Categories: UK Warhead
Dr. Nick Ritchie is a Senior Lecturer in International Security at the Department of Politics, University of York. He has researched and written on nuclear weapons policies and nuclear disarmament for 15 years.
This new report from Nuclear Information Service, ‘Extreme Circumstances: The UK’s New Nuclear Warhead in Context’, provides an essential contribution to debate and accountability on the UK Trident replacement programme. New Dreadnought-class submarines are currently being built as the first stage of this programme, with a planned new warhead to follow.
The report comes at a time when the value and legitimacy of nuclear weapons is being widely contested – by those that are revaluing nuclear weapons in the context of Russian aggression in Ukraine and the rise of China, and those challenging the value and legitimacy of these weapons through the Treaty on the Prohibition of Nuclear Weapons and their irrelevance to the transnational security challenges we now face, not least the ecological crisis. This report helps us understand how ‘nuclearism’ as a security ideology is being reproduced in the UK through the replacement of the Trident system, specifically the warhead.
But the report also plays a vital accountability role. Democracy is a system of accountability for the exercise of power by our elected representatives who govern in the name of the people. The vast power of destruction innate to nuclear weapons and the consequences of nuclear violence require accountability and democratic deliberation. But this is very limited because accountability and democratic debate routinely give way to a culture of nuclear secrecy and nuclearism – both of which are justified in terms of the catch-all of ‘national security’.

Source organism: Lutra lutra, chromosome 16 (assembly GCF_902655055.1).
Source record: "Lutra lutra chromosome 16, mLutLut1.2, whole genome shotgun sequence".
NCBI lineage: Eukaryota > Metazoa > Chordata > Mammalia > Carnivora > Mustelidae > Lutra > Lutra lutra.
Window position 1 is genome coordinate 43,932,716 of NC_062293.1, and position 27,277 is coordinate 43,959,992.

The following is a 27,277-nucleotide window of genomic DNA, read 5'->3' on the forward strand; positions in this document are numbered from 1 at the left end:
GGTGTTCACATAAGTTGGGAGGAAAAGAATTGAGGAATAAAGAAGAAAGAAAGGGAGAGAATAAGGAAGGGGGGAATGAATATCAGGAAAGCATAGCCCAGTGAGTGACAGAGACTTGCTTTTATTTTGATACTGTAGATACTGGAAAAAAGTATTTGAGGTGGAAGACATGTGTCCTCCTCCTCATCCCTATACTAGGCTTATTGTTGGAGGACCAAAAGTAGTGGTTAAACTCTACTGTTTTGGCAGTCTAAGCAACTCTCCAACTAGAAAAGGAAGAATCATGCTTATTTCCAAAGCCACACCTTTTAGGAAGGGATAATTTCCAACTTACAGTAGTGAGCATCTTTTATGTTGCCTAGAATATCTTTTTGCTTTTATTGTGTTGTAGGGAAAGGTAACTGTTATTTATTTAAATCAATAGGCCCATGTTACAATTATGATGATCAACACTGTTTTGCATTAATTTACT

When democratic governments circumscribe accountability by invoking ‘national security’ they are requiring the electorate to trust them; that they know best. But the consequences of nuclear violence and the risks of its occurrence are too significant to be left to trust in government in this way. Society and its elected representatives should be informed, engaged and questioning of government policies, plans and practices when it comes to nuclear weapons.
That is why this report is so important. It is only through high quality, independent work like this that UK nuclear choices can be held to account. Putting data and analysis like this into the public domain is an essential task in support of democratic accountability and the wider community in the UK that continues to challenge the existence of nuclear weapons and the unacceptable risk of nuclear omnicide that they bring.
Nick Ritchie is a Patron of Nuclear Information Service, NIS is grateful for his assistance editing this report.